So, despite the challenges, I believe 2019 is an exciting time to be a chemist. Even if it is not always immediately obvious, our subject underpins many areas of technology and holds the key to solving numerous problems that affect people deeply. Like the complex molecules that it studies, the “central science” will always be subject to reconfiguration, but life would be impossible without it.
Oliver A. H. Jones is an associate professor of chemistry at RMIT University in Melbourne.
‘I see little value in determining who is and is not a chemist’
The periodic table was developed to help chemistry practitioners understand their surroundings and make predictions about chemical systems. The field of chemistry itself, however, is less well defined.
I think of it as the study of interactions of matter on the scale of the atom. Properties of matter smaller than the atom are generally of interest to physicists, while biology is the study of systems whose functions are determined by large collections of molecules, serving an almost mechanical purpose.
However, there is large overlap because chemical interactions are governed by density of electrons (subatomic particles), while biological systems are just very complicated chemical systems. And while chemists may think of themselves as atom manipulators, the underlying objective for all chemists is to enable an understanding of larger, more complicated chemical systems.
To do so, the field has had to expand beyond “molecule makers” – synthetic chemists – to include scientists advancing chemistry in the directions of biology, instrumentation (allowing for the characterisation of chemical systems) and theory (enabling predictions of chemical systems). There is now room in the discipline to accommodate people with backgrounds in computer science, engineering, biology, psychology and beyond.
I see little value in determining who is and is not a chemist based on the field in which they work. We do not need to draw smaller and smaller circles of academic identification: the beauty of chemistry is that the topic is inherently broad. Indeed, it is that combination of expertise that is enabling chemistry to drive countless exciting developments, from new battery materials to selective anticancer drugs and imaging technologies with increased resolution.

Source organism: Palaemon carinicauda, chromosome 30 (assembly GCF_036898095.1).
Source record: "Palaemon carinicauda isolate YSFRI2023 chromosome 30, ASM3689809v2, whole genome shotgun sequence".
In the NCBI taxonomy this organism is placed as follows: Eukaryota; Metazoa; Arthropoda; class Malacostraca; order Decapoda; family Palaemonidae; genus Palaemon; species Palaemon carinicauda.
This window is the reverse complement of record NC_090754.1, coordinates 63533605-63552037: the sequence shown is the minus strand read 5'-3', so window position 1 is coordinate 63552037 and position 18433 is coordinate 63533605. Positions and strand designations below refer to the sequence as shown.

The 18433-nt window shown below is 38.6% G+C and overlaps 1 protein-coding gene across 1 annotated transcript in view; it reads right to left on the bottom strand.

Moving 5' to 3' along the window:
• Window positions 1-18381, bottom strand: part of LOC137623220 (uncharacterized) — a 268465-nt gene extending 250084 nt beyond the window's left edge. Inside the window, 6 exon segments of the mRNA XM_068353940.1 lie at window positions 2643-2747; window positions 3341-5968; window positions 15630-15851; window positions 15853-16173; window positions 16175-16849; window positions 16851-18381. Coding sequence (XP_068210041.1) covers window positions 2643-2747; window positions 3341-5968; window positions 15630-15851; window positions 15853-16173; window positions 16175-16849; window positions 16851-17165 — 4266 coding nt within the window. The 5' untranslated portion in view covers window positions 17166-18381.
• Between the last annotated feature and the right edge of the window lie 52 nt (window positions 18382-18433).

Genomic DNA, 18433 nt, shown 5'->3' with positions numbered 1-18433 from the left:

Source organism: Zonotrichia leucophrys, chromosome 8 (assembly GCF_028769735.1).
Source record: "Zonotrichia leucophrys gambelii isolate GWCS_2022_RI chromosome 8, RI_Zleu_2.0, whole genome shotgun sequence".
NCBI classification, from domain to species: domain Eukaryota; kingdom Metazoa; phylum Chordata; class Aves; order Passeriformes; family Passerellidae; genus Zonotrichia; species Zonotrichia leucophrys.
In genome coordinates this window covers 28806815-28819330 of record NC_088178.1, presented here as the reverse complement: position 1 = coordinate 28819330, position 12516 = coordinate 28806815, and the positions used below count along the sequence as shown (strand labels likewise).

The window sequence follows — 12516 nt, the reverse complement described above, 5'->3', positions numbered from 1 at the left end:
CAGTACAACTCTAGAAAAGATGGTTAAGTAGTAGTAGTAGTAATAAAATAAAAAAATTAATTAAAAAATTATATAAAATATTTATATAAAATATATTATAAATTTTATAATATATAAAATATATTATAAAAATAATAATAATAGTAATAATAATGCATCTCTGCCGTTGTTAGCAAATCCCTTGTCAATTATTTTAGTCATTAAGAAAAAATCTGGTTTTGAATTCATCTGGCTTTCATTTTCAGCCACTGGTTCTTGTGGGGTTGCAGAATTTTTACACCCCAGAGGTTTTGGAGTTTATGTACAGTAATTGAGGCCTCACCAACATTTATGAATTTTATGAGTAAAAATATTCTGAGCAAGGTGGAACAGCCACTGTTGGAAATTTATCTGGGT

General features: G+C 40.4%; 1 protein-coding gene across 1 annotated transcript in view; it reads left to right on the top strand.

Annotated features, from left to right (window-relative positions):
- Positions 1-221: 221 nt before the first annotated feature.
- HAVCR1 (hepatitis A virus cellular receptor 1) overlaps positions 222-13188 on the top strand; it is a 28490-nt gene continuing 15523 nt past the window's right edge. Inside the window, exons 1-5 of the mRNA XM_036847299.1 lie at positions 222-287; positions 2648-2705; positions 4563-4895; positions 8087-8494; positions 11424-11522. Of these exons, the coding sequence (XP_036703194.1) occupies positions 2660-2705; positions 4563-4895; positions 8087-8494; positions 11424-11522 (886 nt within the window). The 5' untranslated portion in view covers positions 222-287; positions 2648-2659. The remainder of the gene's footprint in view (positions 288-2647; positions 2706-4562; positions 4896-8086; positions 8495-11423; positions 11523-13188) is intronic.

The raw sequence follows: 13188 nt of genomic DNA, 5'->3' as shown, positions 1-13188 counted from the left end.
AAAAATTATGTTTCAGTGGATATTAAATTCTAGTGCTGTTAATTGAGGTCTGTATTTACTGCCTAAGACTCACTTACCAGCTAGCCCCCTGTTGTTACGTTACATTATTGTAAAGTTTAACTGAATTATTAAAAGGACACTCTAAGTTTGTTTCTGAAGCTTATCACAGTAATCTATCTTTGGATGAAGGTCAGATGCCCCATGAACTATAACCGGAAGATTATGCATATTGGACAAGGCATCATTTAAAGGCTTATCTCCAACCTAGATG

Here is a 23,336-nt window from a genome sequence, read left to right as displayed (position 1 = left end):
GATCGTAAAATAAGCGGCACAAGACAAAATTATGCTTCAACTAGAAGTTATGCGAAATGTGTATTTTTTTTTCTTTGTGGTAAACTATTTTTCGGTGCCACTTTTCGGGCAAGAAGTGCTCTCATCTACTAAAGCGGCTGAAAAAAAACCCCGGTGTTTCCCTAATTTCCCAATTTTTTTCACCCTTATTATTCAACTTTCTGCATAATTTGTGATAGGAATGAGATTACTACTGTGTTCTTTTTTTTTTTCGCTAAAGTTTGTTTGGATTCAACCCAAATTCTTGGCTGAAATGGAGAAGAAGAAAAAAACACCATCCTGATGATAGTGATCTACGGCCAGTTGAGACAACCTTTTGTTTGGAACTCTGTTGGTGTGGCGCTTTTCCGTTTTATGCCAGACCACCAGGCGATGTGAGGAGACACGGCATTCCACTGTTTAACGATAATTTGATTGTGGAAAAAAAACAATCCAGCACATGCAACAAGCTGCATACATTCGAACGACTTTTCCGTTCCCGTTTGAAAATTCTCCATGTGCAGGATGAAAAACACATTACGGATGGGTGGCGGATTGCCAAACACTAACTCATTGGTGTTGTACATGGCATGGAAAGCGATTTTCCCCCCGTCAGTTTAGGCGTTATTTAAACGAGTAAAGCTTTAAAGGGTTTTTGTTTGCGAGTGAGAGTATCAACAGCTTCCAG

The advances will keep coming only if we can continue to attract bright minds to chemistry. But history has taught us that even the least sexy flavour of chemistry can be made more attractive if properly contextualised. Around the mid-2000s, analytical chemistry was repackaged as “forensic chemistry”, partially driven by the emergence of crime-based television dramas. As a result, even I once considered becoming a forensic chemist – but I was not ready for a life of serial -dilutions.
A similar renaissance occurred for organic chemists – the emergence of medicinal chemistry. Perhaps these rebrands were driven by the availability of industry jobs, or maybe it was motivated by an increase in undergraduate admissions. But it turns out that it does not really matter what platform captures the next wave of chemists, because once students learn the basic chemical concepts, they realise that they can apply them to a multitude of problems.
Did Mendeleev know that he was laying the foundations for what would become “forensic chemistry”? Probably not. But all forensic chemists still look back to an incarnation of the periodic table: a symbol of clarity and the enduring keystone in our discipline.
Christopher H. Hendon is assistant professor of computational materials chemistry at the University of Oregon.
‘Those women coming after me still have the same struggles’
When I began graduate school at Cornell University 20 years ago, I was by no means naive about my future. With just two women on the faculty, I knew that my aspiration to become a chemistry professor at a research-intensive university was ambitious. I knew that significant barriers lay ahead. Looking back now, though, I realise that I was really naive about one thing: I assumed that my struggles would be harder than the struggles of those who came after me.
Although I had seen some of the data on gender disparities in hiring, grant funding and publications, my jaw literally dropped when, earlier this year, I read Kathleen Grogan’s comprehensive summary of all relevant studies, which elucidated the full extent of white male privilege in science. Her article, “How the entire scientific community can confront gender bias in the workplace”, published in Nature Ecology & Evolution, reveals that women are less likely to receive “excellent” letters of recommendation, to be employed in labs with male principal investigators, to have grant renewals funded and to have their manuscripts accepted by all-male panels of reviewers. The effects of all these inequities are often cumulative, serving to widen the gender gap at every professional step. How can we still be OK with such systemic inequalities?